The Medieval Christian Philosophers: An Introduction by Richard CrossThe Medieval Christian Philosophers: An Introduction by Richard Cross

The Medieval Christian Philosophers: An Introduction

byRichard Cross

Paperback | December 5, 2013

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The High Middle Ages were remarkable for their coherent sense of 'Christendom': of people who belonged to a homogeneous Christian society marked by uniform rituals of birth and death and worship. That uniformity, which came under increasing strain as national European characteristics became more pronounced, achieved perhaps its most perfect intellectual expression in the thought of the western Christian thinkers who are sometimes called 'scholastic theologians'. These philosophers produced (during roughly the period 1050-1350 CE) a cohesive body of work from their practice of theology as an academic discipline in the university faculties of their day. Richard Cross' elegant and stylish textbook - designed specifically for modern-day undergraduate use on medieval theology and philosophy courses - offers the first focused introduction to these thinkers based on the individuals themselves and their central preoccupations. The book discusses influential figures like Abelard, Peter Lombard and Hugh of St Victor; the use made by Aquinas of Aristotle; the mystical theology of Bonaventure; Robert Grosseteste's and Roger Bacon's interest in optics; the complex metaphysics of Duns Scotus; and the political thought of Marsilius of Padua and William of Ockham. Key themes of medieval theology, including famous axioms like 'Ockham's Razor', are here made fully intelligible and transparent.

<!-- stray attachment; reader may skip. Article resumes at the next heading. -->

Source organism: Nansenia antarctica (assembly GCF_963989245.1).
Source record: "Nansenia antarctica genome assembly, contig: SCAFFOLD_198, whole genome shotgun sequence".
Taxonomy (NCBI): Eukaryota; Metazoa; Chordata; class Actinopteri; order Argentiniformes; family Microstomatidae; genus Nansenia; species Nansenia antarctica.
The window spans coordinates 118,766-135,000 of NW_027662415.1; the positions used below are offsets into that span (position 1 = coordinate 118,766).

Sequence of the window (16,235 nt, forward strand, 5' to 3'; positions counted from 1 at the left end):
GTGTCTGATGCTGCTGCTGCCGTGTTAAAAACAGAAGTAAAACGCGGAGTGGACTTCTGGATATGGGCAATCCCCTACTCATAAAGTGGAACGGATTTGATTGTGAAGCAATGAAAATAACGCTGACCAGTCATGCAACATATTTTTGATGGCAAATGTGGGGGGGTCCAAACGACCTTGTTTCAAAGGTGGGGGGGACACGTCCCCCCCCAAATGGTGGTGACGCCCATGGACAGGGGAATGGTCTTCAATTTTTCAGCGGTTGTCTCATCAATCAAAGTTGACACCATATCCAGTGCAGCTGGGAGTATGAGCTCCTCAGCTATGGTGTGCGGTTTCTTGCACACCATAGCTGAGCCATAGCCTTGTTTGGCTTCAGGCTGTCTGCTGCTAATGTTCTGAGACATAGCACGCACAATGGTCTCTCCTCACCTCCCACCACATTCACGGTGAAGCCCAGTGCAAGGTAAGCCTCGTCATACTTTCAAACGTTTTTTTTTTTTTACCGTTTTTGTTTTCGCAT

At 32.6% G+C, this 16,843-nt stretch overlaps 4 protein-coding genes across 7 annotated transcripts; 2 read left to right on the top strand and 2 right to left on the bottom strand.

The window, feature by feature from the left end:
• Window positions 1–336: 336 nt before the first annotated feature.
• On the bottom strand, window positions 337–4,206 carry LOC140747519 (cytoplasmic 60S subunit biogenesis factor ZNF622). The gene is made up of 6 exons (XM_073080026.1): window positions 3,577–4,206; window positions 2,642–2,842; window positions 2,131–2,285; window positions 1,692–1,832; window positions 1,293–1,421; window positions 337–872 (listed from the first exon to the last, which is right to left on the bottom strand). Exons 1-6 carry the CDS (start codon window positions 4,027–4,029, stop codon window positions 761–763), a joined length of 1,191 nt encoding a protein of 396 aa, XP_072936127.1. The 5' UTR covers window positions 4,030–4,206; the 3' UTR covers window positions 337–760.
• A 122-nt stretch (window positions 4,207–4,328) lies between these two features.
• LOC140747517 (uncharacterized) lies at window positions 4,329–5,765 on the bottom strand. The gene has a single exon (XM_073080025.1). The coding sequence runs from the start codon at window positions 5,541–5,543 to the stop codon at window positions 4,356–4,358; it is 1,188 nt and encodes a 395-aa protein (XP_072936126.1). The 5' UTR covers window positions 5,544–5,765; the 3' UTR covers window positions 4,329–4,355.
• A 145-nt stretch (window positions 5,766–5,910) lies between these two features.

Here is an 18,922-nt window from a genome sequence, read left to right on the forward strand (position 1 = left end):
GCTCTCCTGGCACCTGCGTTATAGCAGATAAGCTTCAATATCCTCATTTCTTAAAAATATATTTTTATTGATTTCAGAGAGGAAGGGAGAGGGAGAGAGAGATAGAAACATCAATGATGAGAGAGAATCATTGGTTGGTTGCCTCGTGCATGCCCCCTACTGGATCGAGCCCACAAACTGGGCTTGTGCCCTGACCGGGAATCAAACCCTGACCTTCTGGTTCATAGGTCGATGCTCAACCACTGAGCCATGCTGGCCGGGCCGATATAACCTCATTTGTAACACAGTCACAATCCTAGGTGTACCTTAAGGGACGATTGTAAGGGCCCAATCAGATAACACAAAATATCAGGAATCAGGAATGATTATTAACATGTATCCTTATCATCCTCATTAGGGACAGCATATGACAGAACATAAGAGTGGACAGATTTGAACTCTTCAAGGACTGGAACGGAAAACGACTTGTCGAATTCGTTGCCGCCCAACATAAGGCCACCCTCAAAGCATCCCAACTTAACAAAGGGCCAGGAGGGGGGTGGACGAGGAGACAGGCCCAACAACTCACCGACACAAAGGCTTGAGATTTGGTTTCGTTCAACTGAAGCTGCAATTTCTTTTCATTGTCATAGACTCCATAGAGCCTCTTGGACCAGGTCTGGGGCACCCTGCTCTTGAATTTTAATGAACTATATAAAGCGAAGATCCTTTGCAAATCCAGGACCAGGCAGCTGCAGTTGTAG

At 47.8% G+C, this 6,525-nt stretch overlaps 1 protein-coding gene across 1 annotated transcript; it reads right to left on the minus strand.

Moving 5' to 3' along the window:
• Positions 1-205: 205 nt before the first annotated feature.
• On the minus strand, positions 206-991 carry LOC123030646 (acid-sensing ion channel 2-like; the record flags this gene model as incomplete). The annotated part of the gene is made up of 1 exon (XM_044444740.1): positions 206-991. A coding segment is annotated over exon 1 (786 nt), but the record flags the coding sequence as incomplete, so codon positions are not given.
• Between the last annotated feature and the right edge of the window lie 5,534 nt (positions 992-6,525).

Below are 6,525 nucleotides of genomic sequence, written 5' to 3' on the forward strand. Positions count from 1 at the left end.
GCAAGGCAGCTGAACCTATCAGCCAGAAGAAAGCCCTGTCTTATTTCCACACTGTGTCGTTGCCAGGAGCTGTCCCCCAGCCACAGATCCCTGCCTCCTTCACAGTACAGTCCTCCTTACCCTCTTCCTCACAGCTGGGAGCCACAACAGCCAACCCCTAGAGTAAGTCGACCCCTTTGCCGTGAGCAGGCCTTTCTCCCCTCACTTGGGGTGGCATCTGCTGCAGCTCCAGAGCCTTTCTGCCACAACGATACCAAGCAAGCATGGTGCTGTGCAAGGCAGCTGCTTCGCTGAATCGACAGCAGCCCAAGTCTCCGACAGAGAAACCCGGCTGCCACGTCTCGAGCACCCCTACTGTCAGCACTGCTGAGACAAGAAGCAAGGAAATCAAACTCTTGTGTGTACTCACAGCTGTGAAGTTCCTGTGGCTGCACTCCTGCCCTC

Richard Cross is John O'Brien Professor of Philosophy at the University of Notre Dame, USA. He has published widely on the history of philosophical theology, and his books include Duns Scotus (1999), The Metaphysics of the Incarnation (2002) and Duns Scotus on God (2005).
Title:The Medieval Christian Philosophers: An IntroductionFormat:PaperbackDimensions:288 pages, 11.19 × 5.63 × 0.63 inPublished:December 5, 2013Publisher:I.B. Tauris & Co LtdLanguage:English